As if the tension needed cranking even higher, the visitors survived a penalty appeal from Kenwyne Jones, who seemed to be fouled by Antolin Alcaraz, but the referee was having none of it. Wigan were actually experiencing a better run of the ball since the break, and again Andre Marriner ruled in favour of the relegation battlers just when they really needed him to.
Then, on 78 minutes, Figueroa stormed into the Stoke 18-yard box and chipped an inch perfect ball onto the head of a waiting Rodallega. The Colombian succeeded in steering the ball past Begovic for a rare headed goal this campaign, and my goodness was it important. Hugo wheeled away to celebrate with his team mates in front of a delighted visiting faithful. The chants began to ring out, “we are staying up”, but it wasn’t over yet.
Cue a Stoke siege of the Wigan goal. If you thought the final ten minutes of last week’s corker went relatively slowly, that was nothing compared to the proverbial treacle through which the players were trudging in the equivalent period today. Wigan fans were helped, though, by the knowledge that a goal for Tottenham at White Hart Lane would probably prove enough as the game at the Britannia entered its final throes.
There was an audible groan when the fourth official signalled an astounding five minutes of injury time, to be replaced by rapturous applause for Charles N’Zogbia, who was withdrawn with less than 90 seconds to play. Was this his final game in a Wigan shirt? Whatever the case, it was a more than deserved reception for the Frenchman, whose performances this season have undoubtedly ensured Latics’ survival.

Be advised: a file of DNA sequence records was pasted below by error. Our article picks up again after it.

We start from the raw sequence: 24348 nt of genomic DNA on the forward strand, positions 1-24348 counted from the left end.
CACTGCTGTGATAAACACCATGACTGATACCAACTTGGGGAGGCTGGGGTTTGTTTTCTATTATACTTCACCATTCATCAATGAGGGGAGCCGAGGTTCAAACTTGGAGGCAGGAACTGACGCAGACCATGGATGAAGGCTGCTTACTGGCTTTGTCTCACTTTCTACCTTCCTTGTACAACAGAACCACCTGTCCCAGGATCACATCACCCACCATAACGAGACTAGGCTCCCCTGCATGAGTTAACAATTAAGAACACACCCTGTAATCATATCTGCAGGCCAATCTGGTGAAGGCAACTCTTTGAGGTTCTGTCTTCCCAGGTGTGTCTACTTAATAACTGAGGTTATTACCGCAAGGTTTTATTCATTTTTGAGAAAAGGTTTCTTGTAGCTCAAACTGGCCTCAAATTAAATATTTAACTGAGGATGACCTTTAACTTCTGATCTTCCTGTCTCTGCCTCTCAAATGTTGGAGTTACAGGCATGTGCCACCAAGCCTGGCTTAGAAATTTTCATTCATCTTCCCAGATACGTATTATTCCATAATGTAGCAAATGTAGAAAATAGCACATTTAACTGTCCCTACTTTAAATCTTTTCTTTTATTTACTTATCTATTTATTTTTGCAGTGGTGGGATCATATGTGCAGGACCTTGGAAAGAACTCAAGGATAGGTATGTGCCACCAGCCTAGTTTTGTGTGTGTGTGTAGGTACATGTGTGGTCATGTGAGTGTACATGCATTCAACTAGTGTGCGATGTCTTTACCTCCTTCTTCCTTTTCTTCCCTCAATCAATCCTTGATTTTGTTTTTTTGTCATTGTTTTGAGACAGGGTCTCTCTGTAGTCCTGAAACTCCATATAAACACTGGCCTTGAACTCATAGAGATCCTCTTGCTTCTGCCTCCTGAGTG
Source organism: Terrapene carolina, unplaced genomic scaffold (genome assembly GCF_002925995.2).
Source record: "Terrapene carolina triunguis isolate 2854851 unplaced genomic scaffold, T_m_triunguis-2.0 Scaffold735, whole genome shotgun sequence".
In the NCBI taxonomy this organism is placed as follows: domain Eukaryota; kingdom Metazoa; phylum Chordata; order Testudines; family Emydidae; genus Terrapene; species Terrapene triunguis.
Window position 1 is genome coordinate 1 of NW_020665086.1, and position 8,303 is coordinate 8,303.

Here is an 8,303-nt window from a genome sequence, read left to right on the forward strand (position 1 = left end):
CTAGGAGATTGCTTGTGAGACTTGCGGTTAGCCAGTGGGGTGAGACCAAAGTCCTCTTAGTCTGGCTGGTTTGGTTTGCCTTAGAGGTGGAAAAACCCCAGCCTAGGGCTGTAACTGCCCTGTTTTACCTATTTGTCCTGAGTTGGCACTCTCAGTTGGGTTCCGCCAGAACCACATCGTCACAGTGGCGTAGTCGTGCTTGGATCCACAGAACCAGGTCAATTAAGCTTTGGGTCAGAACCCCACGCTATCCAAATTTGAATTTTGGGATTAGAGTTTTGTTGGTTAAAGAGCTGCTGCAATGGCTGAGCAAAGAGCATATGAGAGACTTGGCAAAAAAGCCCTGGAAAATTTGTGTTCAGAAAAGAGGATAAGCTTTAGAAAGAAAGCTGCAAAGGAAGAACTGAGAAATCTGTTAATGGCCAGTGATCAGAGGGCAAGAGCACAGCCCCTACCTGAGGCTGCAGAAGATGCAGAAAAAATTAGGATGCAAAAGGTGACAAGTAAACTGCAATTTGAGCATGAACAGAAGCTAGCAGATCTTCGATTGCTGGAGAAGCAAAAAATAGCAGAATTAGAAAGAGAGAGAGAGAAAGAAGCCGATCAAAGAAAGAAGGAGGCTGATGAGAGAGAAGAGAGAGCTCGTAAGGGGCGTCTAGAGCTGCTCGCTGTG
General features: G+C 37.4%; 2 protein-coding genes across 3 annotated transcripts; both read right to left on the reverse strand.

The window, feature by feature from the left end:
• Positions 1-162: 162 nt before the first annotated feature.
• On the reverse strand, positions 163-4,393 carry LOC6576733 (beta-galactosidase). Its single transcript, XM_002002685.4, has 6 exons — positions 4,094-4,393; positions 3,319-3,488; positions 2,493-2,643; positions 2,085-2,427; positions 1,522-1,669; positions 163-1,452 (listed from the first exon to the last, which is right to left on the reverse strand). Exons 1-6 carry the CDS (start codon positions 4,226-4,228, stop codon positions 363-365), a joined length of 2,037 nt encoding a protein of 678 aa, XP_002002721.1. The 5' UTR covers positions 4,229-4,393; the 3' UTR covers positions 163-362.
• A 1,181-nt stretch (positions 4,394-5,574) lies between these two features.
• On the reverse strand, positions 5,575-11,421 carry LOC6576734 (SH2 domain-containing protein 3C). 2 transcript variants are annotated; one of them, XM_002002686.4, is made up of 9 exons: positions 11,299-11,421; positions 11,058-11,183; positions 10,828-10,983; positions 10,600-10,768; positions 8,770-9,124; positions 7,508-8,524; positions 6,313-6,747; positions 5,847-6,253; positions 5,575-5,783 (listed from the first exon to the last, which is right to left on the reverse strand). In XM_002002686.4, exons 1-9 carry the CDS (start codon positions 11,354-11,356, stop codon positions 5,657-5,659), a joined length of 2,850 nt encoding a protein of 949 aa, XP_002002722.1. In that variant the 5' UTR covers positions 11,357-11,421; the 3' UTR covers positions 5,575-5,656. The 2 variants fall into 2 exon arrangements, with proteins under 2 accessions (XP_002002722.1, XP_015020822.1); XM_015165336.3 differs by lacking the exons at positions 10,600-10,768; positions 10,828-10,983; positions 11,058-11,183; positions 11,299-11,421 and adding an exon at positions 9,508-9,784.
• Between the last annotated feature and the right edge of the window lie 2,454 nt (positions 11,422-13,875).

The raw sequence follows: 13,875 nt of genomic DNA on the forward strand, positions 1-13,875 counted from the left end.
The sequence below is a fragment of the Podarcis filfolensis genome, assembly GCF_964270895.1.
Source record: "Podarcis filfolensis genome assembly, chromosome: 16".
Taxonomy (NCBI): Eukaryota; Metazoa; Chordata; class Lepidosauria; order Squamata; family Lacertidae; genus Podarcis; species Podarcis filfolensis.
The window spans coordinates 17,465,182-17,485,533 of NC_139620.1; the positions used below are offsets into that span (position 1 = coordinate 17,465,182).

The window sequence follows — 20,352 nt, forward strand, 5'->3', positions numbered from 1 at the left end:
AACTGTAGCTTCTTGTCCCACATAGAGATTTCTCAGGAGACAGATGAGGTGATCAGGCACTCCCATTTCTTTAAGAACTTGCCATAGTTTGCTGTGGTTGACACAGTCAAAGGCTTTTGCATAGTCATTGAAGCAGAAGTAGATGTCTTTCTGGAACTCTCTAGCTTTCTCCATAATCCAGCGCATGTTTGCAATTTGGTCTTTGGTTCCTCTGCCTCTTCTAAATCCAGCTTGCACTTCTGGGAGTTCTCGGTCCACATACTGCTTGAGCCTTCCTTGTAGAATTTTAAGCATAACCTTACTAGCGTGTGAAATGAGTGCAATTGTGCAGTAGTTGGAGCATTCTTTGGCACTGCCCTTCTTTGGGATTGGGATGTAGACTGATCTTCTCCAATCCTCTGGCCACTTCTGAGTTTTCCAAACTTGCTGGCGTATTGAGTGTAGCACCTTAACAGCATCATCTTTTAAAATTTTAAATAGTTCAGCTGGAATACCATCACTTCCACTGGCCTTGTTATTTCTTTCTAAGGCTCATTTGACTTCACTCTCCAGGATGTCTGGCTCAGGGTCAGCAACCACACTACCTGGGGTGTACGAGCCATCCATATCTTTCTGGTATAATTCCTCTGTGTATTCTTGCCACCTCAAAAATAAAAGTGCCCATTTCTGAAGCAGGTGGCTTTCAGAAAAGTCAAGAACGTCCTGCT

When it became apparent Birmingham had gone 2-1 down at White Hart Lane, it was party time. With Blackpool also losing 4-2 at Old Trafford, Wigan played out the final seconds in the knowledge it would take two Stoke goals to relegate them now. Even better, a win on the road ensures a greater points tally than last year, even if we have only matched our position in the table from that campaign.
Just two months ago, Latics sat bottom of the Barclays Premier League, struggling to score and just about hanging on in there with a shaky defence liable to break at any time. Whilst some things haven’t changed, the vital statistic is that Wigan Athletic managed to keep out the Potters for 90 minutes and get the job done. It was just the time to pull out successive wins under Martinez, though the road hasn’t half been rocky. I have to admit I have been rather pessimistic of late, even through some greatly improved performances by a rejuvenated Latics team, but how glad I am the boys proved me wrong.
Hard lines to Birmingham and Blackpool, who pushed it all the way to the final minutes of the season; the former deservedly won the Carling Cup whilst the latter gave a magnificent account of themselves in England’s higher echelons. But here’s to another year in the Premier League for Latics, and hopefully a European place! After all, if Stoke and Birmingham could do it, then why can’t Wigan?